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dc.contributor.authorGolombok, Susan
dc.date.accessioned2021-05-04T09:09:59Z
dc.date.available2021-05-04T09:09:59Z
dc.date.issued2021-05-04
dc.identifier.issn1750-8592
dc.identifier.issn1750-8606
dc.identifier.othercdep12406
dc.identifier.urihttps://www.repository.cam.ac.uk/handle/1810/321896
dc.description.abstractAbstract: Ever since the birth of the first baby born through in vitro fertilization in 1978, advances in reproductive technologies have raised new concerns about the outcomes for children. In this article, I summarize research on children born through assisted reproduction involving a third party, that is, children born through egg donation, sperm donation, and surrogacy, with particular attention to the findings of a longitudinal study of children born to heterosexual couples in the United Kingdom. The assisted reproduction families generally showed high levels of family functioning and children's adjustment from early childhood through to adolescence, suggesting that biological relatedness is less important than positive parent–child relationships for the well‐being of children conceived by third‐party assisted reproduction. Similarly, studies of families created by third‐party reproduction with two mothers, single mothers, two fathers, and single fathers have shown that these families function well.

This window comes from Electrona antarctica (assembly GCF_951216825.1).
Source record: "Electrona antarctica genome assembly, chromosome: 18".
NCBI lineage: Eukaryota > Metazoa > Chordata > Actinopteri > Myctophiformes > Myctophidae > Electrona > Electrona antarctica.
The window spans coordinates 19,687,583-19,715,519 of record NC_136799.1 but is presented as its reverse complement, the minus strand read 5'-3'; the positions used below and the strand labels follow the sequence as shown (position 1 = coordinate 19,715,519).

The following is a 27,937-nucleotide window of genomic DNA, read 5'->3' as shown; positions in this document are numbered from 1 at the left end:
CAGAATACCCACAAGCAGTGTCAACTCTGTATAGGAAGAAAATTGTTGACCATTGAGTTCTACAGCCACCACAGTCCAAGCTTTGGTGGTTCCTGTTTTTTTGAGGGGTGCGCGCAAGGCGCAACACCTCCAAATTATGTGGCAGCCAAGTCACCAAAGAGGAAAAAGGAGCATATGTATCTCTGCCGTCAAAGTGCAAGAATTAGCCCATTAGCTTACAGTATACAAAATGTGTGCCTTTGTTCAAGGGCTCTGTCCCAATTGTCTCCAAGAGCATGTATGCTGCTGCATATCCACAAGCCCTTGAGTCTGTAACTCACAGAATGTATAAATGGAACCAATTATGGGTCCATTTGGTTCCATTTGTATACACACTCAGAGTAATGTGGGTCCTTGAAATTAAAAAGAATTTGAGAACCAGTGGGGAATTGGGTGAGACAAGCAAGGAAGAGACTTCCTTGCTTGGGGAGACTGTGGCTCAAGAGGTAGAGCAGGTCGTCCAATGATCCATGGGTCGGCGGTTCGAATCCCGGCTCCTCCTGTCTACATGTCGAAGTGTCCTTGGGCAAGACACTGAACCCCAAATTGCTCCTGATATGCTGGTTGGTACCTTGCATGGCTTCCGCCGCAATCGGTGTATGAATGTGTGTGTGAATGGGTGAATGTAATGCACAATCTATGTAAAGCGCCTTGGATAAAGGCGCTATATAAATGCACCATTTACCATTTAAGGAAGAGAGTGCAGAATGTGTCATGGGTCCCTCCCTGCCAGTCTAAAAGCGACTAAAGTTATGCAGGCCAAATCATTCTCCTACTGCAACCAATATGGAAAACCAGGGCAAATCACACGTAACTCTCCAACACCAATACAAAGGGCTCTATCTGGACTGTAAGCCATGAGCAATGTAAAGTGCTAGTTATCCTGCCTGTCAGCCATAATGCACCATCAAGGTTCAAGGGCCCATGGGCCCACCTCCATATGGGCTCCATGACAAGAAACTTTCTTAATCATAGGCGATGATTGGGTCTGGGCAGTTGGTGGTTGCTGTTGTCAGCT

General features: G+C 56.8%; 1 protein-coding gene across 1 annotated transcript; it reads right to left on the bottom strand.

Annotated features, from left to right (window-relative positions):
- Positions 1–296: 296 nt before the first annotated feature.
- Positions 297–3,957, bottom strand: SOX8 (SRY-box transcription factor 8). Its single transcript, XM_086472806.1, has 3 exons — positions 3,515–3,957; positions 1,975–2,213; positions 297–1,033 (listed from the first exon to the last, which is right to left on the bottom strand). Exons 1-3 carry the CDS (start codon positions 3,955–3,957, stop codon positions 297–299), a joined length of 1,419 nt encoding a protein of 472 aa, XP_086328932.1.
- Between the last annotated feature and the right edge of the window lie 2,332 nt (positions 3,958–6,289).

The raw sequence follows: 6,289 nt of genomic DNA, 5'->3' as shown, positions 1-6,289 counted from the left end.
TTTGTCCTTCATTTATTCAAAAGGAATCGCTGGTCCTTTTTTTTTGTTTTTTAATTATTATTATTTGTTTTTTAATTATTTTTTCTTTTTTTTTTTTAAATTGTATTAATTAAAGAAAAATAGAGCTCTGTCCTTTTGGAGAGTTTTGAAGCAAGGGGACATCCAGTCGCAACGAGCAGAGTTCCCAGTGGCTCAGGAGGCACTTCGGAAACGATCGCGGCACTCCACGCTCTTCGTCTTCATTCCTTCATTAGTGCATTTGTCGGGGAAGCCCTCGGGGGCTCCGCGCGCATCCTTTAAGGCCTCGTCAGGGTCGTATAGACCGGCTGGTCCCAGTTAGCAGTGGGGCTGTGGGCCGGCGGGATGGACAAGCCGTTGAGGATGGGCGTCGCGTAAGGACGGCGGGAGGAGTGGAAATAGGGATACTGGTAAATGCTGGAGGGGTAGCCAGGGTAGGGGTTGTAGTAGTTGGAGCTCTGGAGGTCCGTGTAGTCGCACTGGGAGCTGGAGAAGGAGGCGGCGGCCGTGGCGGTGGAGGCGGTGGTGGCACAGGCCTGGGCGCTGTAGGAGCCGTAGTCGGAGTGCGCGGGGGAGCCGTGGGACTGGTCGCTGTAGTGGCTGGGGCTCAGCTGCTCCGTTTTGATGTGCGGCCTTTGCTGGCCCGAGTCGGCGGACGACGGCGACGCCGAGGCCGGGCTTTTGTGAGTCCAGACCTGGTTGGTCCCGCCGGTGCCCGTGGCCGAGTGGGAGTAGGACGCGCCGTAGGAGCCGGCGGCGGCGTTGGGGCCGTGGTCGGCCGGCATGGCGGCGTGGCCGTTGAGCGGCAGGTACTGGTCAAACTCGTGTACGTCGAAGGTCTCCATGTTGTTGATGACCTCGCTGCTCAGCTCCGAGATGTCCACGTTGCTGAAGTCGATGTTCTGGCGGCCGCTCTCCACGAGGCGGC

dc.languageen
dc.subjectArticle
dc.subjectArticles
dc.subjectassisted reproduction
dc.subjectdonor conception
dc.subjectsurrogacy
dc.titleLove and Truth: What Really Matters for Children Born Through Third‐Party Assisted Reproduction
dc.typeArticle
dc.date.updated2021-05-04T09:09:58Z
prism.publicationNameChild Development Perspectives
dc.identifier.doi10.17863/CAM.69354
rioxxterms.versionofrecord10.1111/cdep.12406
rioxxterms.versionAO
rioxxterms.versionVoR
rioxxterms.licenseref.urihttp://creativecommons.org/licenses/by/4.0/
dc.contributor.orcidGolombok, Susan [0000-0003-1623-2693]
pubs.funder-project-idWellcome Trust (208013/Z/17/Z)


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